Stop Loss policy under new NFA rules
The National Futures Association (NFA), our industry’s self regulatory organization in the United States, has informed all Forex Dealer Members, that it has adopted new Compliance Rule 2-43(b) regarding Forex trading.
The rule requires orders be executed First In, First Out (FIFO).
if you have three different positions:
#1 BUY 10K EURUSD @ 1.3000, target (limit order 1.3500)
#2 BUY 10K EURUSD @ 1.2800, Target (limit order 1.3000)
#3 BUY 10K EURUSD @ 1.2700, Target (limit order 1.2800)
you will not be able to close #3 with the limit order once 1.2800 is reached, but instead #1 will be closed.
This FIFO rule soon found a flaw – stop loss orders available at brokers’ trading platforms, which allowed placing stops on individual tickets on the same currency pair and be executed as soon as price reaches a specified level. Filling stops at requested price for multiple positions that are held in the same currency pair became impossible with FIFO rule, which says that a position which was first opened must be the first to close.
As a result, regular stops the way traders know them will no longer be allowed with NFA brokers, instead,
entry orders should be used for stop-loss and limits after July 31, 2009 as follows:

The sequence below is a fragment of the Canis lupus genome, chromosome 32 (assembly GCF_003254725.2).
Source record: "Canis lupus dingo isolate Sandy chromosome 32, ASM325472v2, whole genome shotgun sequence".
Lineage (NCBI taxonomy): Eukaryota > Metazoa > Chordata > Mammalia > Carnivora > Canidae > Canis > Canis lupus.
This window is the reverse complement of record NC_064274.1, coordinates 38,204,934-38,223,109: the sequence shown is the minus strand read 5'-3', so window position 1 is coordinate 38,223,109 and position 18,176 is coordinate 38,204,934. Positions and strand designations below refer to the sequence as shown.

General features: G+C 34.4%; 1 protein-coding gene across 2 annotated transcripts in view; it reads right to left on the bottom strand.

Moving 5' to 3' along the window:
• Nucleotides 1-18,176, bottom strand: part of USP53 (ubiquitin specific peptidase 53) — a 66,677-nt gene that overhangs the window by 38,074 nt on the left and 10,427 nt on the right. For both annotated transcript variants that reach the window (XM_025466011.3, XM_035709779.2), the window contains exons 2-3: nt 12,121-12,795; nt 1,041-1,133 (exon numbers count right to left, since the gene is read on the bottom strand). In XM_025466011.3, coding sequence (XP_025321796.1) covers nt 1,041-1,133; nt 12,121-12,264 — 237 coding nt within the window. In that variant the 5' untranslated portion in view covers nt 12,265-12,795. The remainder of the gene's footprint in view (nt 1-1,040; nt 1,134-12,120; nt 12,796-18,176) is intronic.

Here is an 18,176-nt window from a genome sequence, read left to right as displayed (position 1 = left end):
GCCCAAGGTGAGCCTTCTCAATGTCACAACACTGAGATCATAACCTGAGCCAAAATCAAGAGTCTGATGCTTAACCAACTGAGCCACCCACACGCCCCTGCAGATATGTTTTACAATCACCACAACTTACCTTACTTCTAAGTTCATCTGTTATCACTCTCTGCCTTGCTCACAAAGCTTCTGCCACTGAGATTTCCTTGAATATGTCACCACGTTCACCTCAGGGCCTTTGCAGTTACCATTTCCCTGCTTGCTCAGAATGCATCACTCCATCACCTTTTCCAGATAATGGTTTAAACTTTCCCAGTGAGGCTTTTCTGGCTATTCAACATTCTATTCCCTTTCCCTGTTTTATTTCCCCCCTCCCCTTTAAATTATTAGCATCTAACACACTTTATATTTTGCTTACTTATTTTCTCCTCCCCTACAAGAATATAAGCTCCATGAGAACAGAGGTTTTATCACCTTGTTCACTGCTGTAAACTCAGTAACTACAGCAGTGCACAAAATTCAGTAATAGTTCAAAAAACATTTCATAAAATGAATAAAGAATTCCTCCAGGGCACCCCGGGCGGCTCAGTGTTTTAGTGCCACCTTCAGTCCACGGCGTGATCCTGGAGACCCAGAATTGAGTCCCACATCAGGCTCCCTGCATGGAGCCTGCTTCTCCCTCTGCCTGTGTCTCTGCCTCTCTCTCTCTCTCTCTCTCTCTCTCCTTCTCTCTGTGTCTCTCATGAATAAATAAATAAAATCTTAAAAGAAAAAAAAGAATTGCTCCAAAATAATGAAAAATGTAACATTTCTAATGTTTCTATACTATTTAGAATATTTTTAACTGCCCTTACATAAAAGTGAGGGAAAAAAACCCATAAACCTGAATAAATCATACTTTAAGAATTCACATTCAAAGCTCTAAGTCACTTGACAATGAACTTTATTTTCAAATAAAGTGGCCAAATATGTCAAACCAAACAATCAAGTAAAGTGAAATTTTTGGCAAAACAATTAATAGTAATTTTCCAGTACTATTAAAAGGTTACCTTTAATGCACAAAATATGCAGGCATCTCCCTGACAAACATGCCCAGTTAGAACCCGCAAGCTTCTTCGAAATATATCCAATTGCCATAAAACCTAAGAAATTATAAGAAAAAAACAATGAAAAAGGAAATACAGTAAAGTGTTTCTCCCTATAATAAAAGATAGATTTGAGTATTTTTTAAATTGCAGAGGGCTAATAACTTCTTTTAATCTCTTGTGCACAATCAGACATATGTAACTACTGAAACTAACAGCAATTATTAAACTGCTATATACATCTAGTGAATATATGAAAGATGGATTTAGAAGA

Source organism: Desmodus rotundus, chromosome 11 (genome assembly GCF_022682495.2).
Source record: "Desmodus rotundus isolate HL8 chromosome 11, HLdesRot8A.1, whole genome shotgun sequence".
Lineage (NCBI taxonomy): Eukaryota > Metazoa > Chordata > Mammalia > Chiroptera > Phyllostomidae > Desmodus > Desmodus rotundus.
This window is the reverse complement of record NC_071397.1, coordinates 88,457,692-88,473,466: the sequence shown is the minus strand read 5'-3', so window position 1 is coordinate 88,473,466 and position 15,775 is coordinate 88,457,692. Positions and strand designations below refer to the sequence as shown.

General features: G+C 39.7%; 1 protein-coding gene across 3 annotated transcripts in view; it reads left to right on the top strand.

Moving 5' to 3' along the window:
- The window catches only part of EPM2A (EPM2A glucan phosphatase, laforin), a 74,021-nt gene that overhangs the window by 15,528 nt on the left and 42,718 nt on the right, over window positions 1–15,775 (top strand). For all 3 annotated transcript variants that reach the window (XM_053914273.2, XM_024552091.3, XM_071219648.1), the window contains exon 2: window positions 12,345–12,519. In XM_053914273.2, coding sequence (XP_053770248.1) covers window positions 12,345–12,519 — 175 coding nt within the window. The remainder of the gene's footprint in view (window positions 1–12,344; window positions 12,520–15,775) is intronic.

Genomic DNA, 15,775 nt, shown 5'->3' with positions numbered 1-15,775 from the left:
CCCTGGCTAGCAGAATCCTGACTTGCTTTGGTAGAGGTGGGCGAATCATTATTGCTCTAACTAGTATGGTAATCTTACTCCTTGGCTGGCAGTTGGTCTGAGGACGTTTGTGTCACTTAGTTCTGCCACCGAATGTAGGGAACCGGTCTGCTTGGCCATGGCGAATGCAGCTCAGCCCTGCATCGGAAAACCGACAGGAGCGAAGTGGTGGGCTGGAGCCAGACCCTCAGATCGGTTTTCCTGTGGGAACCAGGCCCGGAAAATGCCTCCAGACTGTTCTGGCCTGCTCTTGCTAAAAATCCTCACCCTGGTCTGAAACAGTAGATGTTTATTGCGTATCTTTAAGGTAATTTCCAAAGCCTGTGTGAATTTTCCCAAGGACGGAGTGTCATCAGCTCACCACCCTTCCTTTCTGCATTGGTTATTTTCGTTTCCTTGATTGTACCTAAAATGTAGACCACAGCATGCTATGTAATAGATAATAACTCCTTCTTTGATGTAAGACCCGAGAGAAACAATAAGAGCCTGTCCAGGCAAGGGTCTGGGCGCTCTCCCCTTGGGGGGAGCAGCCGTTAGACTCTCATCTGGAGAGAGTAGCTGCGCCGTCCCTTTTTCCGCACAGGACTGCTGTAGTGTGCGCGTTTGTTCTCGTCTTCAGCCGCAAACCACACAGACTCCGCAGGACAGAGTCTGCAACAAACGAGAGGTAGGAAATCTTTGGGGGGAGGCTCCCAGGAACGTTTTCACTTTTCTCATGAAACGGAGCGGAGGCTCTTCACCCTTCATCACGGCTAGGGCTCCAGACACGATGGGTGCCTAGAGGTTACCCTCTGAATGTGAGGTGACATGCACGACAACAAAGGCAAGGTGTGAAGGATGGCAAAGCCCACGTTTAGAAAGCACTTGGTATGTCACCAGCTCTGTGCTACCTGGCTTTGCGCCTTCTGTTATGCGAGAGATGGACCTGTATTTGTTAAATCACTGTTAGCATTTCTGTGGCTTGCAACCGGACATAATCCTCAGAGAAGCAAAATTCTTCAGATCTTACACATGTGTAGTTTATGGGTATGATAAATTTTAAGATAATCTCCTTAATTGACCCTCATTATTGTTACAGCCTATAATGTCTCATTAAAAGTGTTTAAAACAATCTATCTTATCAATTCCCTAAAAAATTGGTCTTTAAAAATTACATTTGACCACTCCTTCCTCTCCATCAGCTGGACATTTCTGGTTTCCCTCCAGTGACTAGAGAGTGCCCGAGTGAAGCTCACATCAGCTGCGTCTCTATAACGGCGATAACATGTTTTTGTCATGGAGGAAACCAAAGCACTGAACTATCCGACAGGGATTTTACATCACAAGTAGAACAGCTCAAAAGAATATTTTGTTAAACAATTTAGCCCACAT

For Buy Positions: Placing an entry order to sell below the price where you got into the position protects you
from additional losses. Placing an entry order to sell above the price where you got in locks in profits.
For example, if you have a BUY EUR/USD position at 1.3900, you could place:
a stop-loss using a sell entry order at 1.3800
a limit using a sell entry order at 1.4000.
For Sell Positions: Placing an entry order to buy above the price where you got in protects you from additional
losses. Placing an entry order to buy below the price where you got in locks in profits.
For example, if you have a SELL EUR/USD position at 1.3900, you could place:
a stop-loss using a buy entry order at 1.4000
a limit using a buy entry order at 1.3800.
New rules like this is all a part of regulating the Forex market in order to ensure fair and ethical business between parties. It makes trading less one-sided, and forces risk management to be put in the forefront of clients minds to help protect them. We would always recommend that you choose a broker that is certified by a regulatory body.